Cohen continues with another argument:
‘Here’s another good practice: slow down. Every single post doesn’t need to be published immediately. Oscar Wilde once said that “we live in an age when unnecessary things are our only necessities.” But is having every thought or video posted instantly online, even if it is racist or criminal or murderous, really a necessity? Of course not!
The shooter who massacred Muslims in New Zealand live streamed his atrocity on Facebook where it then spread across the internet and was viewed likely millions of times. It was a snuff film, brought to you by social media. Why can’t we have more of a delay so this trauma-inducing filth can be caught and stopped before it’s posted in the first place?’
Here, Cohen’s broader point is to have material be vetted before publication to social media platforms. Once again, we ask, what would be required to implement this policy. Given the vast speed and volume of material that is posted to social media, it would likely require an AI or Artificial Intelligence algorithm to go through and approve the content on an automated basis before publication. Here, we must consider the broader implications.
Not all companies have the capacity to create an AI system to vet speech, let alone ones that can do it accurately. YouTube for instance has been pilloried in recent years for it’s AI algorithms falsely flagging users content for being advertiser unfriendly, which led to the ‘adpocalypse’ where many content creators lost significant revenue. For example, offensive material like Nazism was to be demonetised, which led to World War 2 documentaries being swept up. The likely result of Facebook doing the same would be genuine breaking news being suppressed and further consolidation of their monopoly power.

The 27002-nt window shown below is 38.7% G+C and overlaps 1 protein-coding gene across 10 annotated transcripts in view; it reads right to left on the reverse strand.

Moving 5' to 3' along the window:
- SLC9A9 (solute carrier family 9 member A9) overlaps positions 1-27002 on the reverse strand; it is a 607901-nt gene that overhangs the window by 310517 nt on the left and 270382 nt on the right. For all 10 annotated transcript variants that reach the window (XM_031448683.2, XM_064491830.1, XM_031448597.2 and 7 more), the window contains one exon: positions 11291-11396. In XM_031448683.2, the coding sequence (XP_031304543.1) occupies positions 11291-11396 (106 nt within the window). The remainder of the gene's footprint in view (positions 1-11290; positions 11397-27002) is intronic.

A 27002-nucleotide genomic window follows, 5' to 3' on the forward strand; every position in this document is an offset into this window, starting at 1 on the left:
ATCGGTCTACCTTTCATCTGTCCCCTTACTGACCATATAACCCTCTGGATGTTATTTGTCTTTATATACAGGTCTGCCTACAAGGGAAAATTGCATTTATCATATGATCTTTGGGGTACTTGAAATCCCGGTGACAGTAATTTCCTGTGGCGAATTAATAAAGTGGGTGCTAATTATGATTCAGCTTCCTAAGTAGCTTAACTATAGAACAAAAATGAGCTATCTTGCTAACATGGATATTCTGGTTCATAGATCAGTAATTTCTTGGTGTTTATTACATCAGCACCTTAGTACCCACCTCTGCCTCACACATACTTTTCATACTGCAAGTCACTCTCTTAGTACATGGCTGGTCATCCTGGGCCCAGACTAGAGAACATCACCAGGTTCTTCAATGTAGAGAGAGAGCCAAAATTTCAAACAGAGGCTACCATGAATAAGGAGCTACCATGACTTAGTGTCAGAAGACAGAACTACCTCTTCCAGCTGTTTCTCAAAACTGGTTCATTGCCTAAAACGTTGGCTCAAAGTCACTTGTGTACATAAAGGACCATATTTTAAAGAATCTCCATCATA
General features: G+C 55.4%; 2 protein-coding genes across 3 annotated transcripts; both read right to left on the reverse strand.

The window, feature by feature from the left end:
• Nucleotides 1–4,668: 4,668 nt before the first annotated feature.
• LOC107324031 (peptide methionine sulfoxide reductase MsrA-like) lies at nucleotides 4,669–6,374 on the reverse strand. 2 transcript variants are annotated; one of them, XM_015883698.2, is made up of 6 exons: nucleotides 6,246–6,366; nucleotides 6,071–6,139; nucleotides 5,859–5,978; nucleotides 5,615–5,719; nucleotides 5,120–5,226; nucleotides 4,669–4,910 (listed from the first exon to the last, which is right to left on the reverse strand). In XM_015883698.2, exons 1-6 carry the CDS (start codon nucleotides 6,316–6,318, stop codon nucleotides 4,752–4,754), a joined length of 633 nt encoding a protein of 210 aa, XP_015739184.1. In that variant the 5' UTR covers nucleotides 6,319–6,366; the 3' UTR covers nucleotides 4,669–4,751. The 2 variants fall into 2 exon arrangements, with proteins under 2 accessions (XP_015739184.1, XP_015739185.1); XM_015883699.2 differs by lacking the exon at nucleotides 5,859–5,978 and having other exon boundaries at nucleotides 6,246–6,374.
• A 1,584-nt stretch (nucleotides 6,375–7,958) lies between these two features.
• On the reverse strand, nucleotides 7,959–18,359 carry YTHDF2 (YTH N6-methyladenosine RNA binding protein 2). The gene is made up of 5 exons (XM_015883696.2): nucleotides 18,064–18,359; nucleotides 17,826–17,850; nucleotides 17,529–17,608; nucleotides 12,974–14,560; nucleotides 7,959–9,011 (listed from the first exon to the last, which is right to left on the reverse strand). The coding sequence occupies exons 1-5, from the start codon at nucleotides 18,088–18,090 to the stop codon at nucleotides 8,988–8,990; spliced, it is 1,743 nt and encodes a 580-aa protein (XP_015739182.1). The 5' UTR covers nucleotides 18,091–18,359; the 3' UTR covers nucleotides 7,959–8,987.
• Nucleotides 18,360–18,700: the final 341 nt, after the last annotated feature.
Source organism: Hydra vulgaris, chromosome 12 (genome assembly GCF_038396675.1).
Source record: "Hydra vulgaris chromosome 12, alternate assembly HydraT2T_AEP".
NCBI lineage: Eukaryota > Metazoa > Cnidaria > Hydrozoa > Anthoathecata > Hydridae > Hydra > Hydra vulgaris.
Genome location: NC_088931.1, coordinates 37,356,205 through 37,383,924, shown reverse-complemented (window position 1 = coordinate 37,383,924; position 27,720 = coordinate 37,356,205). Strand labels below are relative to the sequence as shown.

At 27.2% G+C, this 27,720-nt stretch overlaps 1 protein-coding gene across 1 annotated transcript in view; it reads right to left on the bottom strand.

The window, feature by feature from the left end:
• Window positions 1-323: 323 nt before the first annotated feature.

In conclusion, I see Cohen is a well-intentioned actor who has his heart in the right place. He defines the problem well and pinpoints the root cause of the social media companies economic incentives brilliantly. However, it’s where he begins proposing solutions that problems arise. As shown, his speech was incoherent in places, and his lack of understanding of freedom of speech as well as technology led him to inadvertently propose solutions that would worsen the problem he aimed to resolve in the first place. It’s easy to say you’re against fake news. It’s much harder to craft effective policy, let alone policy that doesn’t create other unintended consequences.
Is Freedom of Expression perfect? No. As Cohen has pointed out:
‘at a time when two-thirds of millennials say they haven’t even heard of Auschwitz, how are they supposed to know what’s “credible?” How are they supposed to know that the lie is a lie?
Freedom of Speech has its problems. But as Winston Churchill once said, ‘Democracy is the worst form of government except for all the rest,’ and Cohen does not seem to be offering any compelling alternatives.